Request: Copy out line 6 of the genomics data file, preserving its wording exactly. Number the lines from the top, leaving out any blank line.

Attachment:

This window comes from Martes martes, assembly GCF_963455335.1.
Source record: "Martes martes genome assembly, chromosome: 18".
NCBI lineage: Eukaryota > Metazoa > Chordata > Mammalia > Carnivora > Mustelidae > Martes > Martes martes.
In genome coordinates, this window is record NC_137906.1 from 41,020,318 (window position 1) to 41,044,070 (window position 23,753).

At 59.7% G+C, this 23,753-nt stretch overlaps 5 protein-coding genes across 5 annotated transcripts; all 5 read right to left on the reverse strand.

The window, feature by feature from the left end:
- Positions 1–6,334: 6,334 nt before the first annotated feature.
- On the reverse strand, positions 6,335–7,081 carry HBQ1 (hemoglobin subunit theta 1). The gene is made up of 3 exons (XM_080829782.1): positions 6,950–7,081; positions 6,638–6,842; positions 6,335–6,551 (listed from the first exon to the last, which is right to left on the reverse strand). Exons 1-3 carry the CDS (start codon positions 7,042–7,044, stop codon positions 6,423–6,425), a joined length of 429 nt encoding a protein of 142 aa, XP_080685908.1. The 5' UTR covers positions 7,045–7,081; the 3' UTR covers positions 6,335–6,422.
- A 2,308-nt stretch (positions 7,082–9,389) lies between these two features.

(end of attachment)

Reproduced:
The window, feature by feature from the left end: